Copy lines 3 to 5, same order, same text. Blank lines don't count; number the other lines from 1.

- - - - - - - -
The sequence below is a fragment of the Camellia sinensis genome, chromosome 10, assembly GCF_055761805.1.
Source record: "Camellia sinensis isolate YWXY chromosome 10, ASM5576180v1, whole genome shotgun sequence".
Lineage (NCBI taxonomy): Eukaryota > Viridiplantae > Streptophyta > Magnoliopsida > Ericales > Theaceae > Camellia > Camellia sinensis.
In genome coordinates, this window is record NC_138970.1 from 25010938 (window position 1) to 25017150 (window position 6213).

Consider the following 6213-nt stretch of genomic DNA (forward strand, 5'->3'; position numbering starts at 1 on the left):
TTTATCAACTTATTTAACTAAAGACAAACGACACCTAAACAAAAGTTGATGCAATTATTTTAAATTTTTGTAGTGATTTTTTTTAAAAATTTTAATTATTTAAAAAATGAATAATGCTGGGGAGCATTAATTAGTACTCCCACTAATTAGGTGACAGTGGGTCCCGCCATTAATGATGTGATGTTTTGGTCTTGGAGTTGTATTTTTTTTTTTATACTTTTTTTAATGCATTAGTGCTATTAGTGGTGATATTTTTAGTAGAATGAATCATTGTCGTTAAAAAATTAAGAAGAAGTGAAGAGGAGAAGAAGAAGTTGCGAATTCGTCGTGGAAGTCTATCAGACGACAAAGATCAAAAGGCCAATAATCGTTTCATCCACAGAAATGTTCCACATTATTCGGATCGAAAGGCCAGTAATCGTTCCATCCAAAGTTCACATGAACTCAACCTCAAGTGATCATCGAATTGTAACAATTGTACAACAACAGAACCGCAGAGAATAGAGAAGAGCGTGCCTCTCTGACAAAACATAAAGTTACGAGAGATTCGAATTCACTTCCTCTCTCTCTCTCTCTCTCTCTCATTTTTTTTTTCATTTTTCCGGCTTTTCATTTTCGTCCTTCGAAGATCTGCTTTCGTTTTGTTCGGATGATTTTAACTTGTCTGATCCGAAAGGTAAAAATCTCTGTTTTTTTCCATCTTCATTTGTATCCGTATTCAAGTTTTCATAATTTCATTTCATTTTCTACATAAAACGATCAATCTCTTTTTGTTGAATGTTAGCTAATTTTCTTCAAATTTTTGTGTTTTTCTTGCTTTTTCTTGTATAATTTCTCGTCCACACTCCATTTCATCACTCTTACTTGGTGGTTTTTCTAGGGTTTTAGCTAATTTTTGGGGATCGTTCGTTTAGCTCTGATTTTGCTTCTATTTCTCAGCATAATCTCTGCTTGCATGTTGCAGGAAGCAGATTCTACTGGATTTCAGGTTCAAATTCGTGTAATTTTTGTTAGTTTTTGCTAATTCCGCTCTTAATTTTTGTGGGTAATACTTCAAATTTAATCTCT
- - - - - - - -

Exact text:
Lineage (NCBI taxonomy): Eukaryota > Viridiplantae > Streptophyta > Magnoliopsida > Ericales > Theaceae > Camellia > Camellia sinensis.
In genome coordinates, this window is record NC_138970.1 from 25010938 (window position 1) to 25017150 (window position 6213).

Consider the following 6213-nt stretch of genomic DNA (forward strand, 5'->3'; position numbering starts at 1 on the left):